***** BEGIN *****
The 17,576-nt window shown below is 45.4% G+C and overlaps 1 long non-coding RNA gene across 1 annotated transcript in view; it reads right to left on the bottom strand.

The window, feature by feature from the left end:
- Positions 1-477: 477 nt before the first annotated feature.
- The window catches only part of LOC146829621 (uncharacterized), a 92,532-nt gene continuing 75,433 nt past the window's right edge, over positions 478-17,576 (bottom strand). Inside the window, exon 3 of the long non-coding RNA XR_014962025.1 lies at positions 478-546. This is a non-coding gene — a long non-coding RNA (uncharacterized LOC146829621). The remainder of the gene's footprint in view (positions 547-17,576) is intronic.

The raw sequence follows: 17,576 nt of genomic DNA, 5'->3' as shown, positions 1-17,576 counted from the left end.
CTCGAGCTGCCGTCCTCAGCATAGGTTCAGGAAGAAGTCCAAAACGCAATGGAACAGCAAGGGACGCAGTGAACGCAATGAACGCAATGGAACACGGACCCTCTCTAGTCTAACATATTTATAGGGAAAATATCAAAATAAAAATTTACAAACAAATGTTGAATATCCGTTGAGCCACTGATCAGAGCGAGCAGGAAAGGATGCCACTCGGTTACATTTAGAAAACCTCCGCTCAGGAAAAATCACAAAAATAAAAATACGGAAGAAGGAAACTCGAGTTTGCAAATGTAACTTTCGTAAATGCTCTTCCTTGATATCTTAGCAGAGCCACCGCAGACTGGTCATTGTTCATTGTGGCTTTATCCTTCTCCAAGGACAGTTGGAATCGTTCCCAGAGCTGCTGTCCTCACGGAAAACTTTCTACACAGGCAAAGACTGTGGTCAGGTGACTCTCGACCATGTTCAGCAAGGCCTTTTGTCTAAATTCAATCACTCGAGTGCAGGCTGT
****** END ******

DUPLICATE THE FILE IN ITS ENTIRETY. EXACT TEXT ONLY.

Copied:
The 17,576-nt window shown below is 45.4% G+C and overlaps 1 long non-coding RNA gene across 1 annotated transcript in view; it reads right to left on the bottom strand.

The window, feature by feature from the left end:
- Positions 1-477: 477 nt before the first annotated feature.
- The window catches only part of LOC146829621 (uncharacterized), a 92,532-nt gene continuing 75,433 nt past the window's right edge, over positions 478-17,576 (bottom strand). Inside the window, exon 3 of the long non-coding RNA XR_014962025.1 lies at positions 478-546. This is a non-coding gene — a long non-coding RNA (uncharacterized LOC146829621). The remainder of the gene's footprint in view (positions 547-17,576) is intronic.

The raw sequence follows: 17,576 nt of genomic DNA, 5'->3' as shown, positions 1-17,576 counted from the left end.
CTCGAGCTGCCGTCCTCAGCATAGGTTCAGGAAGAAGTCCAAAACGCAATGGAACAGCAAGGGACGCAGTGAACGCAATGAACGCAATGGAACACGGACCCTCTCTAGTCTAACATATTTATAGGGAAAATATCAAAATAAAAATTTACAAACAAATGTTGAATATCCGTTGAGCCACTGATCAGAGCGAGCAGGAAAGGATGCCACTCGGTTACATTTAGAAAACCTCCGCTCAGGAAAAATCACAAAAATAAAAATACGGAAGAAGGAAACTCGAGTTTGCAAATGTAACTTTCGTAAATGCTCTTCCTTGATATCTTAGCAGAGCCACCGCAGACTGGTCATTGTTCATTGTGGCTTTATCCTTCTCCAAGGACAGTTGGAATCGTTCCCAGAGCTGCTGTCCTCACGGAAAACTTTCTACACAGGCAAAGACTGTGGTCAGGTGACTCTCGACCATGTTCAGCAAGGCCTTTTGTCTAAATTCAATCACTCGAGTGCAGGCTGT